By Nancy Coleman
Traveling with eight children can be daunting. You have a larger than normal number of bladders, diapers and empty stomachs to manage. Add to that the number of hands or legs that might touch someone else's and you could experience a volcano-sized meltdown.
But with enough preparation and forethought, that meltdown doesn't have to happen. Here are some of the travel tips I've accumulated over the years.
1. A Box
We don't have a television in our vehicle, so when the kids were younger, I had to be a little more creative when traveling. Each child had a small, plastic, sweater-sized box with their name on it. In that box were crayons or colored pencils (markers never go in the van!) paper, a small journal, and a folder. Beyond that, they were allowed to pack whatever they wanted, as long as it fit in the box. With eight children, there wasn't room for the kitchen sink, so they just weren't allowed to bring it. Now that the kids are older, they each have a backpack they can fill. Same rules apply ... if it doesn't fit, it doesn't go.
2. Be Prepared
Miguel De Cervantes said, "To be prepared is half the battle." So, if you know what your children enjoy doing, and can create something special for the travel time, your battle is half won.
Our family loves books, so we would go to the library and check out a laundry basket full of books to take with us. These books were never allowed to leave the van, so we didn't lose any. We also purchased, borrowed, or checked out audio books and audio dramas. Our favorite was Focus on the Family's The Secret Garden and The Anne of Green Gables series.
Cracker Barrel also offers audio books to rent. You basically pay for them first, then return them to any Cracker Barrel when you are finished. They refund your money minus a fee for each day you had it. If you keep it longer than about two weeks, you just keep it. Warning: Many of the audio books at Cracker Barrel are geared more toward adults. You have to search to find one suitable for younger children.
Music is huge in our family as well. I preload the i-pod with a variety of music we all enjoy. We listen to everything from the Veggie Tales' "Are We There Yet?" to Danny Gokey's album.
I or one of the older children would visit a few websites to download and print free activity pages. I have a neatness fetish, so the pages were three-hole punched, put in a folder, and placed in the plastic boxes. A couple of great sites for these pages are http://familyfun.go.com/printables/ and http://www.enchantedlearning.com/support/index.shtmlhe. The first site is from Family Fun Magazine and includes things like travel games, coloring pages, and dot-to-dot. The second site is from Enchanted Learning. Enchanted Learning does have an annual subscription of $20, but their pages are educational and fun, so it is worth the fee. I also would print a map of our route so they could track our progress.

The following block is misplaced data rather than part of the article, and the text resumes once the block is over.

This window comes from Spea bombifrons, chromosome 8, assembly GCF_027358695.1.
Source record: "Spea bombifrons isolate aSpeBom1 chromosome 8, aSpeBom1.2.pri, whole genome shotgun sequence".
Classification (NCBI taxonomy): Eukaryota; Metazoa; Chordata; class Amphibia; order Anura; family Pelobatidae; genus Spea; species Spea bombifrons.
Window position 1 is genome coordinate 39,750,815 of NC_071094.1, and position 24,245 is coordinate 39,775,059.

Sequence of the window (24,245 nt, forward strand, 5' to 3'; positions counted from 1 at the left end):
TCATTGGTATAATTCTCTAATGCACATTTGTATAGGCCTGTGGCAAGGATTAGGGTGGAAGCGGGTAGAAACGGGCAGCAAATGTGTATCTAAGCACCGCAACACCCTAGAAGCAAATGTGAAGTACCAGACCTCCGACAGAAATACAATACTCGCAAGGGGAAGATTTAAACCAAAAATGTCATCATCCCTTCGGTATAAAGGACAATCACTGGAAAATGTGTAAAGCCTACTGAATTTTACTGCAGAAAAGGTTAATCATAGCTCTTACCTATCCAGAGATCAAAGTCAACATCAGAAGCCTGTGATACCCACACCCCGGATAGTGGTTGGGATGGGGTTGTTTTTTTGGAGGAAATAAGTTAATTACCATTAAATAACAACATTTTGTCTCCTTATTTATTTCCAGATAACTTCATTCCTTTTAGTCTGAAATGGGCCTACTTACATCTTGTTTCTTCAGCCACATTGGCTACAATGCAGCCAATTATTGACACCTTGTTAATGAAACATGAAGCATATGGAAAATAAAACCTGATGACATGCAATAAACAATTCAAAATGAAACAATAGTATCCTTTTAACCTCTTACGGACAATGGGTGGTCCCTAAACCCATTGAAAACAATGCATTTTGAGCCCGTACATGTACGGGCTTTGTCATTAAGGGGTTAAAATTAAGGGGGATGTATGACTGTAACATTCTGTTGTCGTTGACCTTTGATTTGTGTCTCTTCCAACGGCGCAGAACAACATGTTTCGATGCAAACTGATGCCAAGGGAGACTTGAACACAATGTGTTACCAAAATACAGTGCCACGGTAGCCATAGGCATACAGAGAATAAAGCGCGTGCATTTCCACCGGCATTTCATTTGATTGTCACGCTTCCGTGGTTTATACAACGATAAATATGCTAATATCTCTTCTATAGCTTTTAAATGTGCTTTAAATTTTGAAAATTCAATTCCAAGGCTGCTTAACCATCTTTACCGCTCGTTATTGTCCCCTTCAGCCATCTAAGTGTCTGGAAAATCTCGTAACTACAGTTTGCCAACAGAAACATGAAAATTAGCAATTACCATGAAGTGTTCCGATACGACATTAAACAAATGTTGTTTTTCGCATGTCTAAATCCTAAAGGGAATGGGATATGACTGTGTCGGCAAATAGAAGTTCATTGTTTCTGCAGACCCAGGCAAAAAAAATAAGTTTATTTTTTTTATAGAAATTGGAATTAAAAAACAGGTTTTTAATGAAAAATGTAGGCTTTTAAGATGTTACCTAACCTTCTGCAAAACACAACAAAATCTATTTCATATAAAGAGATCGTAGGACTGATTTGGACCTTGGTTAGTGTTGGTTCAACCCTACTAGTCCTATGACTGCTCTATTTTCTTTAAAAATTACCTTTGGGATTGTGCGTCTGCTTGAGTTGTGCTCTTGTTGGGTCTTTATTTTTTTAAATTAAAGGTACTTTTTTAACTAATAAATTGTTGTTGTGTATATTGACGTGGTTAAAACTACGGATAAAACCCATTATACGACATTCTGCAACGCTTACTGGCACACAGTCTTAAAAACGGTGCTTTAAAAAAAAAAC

No trip is complete without food or beverage. A few years ago, my husband was shocked when I waked in the door with $60 of Nalgene water bottles. He couldn't grasp why I would spend so much money on plastic bottles. But now I don't have half-empty disposable bottles falling out of the door when it is opened. Instead, each child is responsible for getting his water bottle before we leave home as well as taking it into the house upon our return.
If they don't take care of their water bottles, they get thirsty ... and I get to look at them and remind them that they are thirsty due to their own lack of responsibility. Their discomfort (as long as there is no danger of dehydration) is a great reminder that next time they might want to remember their water bottle. Nalgene does make some cool water bottles that are spill proof. Spill proof is key unless you like stains on the carpet and the odor of spoiled milk or fermented juice.
There is nothing quite like a screaming toddler whose tank is on empty to set the entire vehicle on edge. Whenever possible, use foods on the lower end of the glycemic index. The more sugar children eat, the more energy they will want to burn. The more energy they want to burn, the louder the wailing.
Nuts, trail mix, and whole grains are packed with nutrition and have the added benefit of being easily vacuumed. The chocolate candy in the trail mix doesn't vacuum as well, especially when ground into the carpet, but that is easily remedied by mom eating those little tidbits before handing the trail mix to the munchkin in the back seat. We call it the mom tax and it is non-negotiable.
Traveling with children can be challenging. But a little preparation, a few travel games, and a stash of healthy snacks make sure everyone enjoys the trip.
Nancy Coleman is the mother of eight in Spotsylvania County. She homeschools and doesn't lose library books when she travels. Nancy, the magazine staff bows before you. Thanks for sharing your wisdom with us.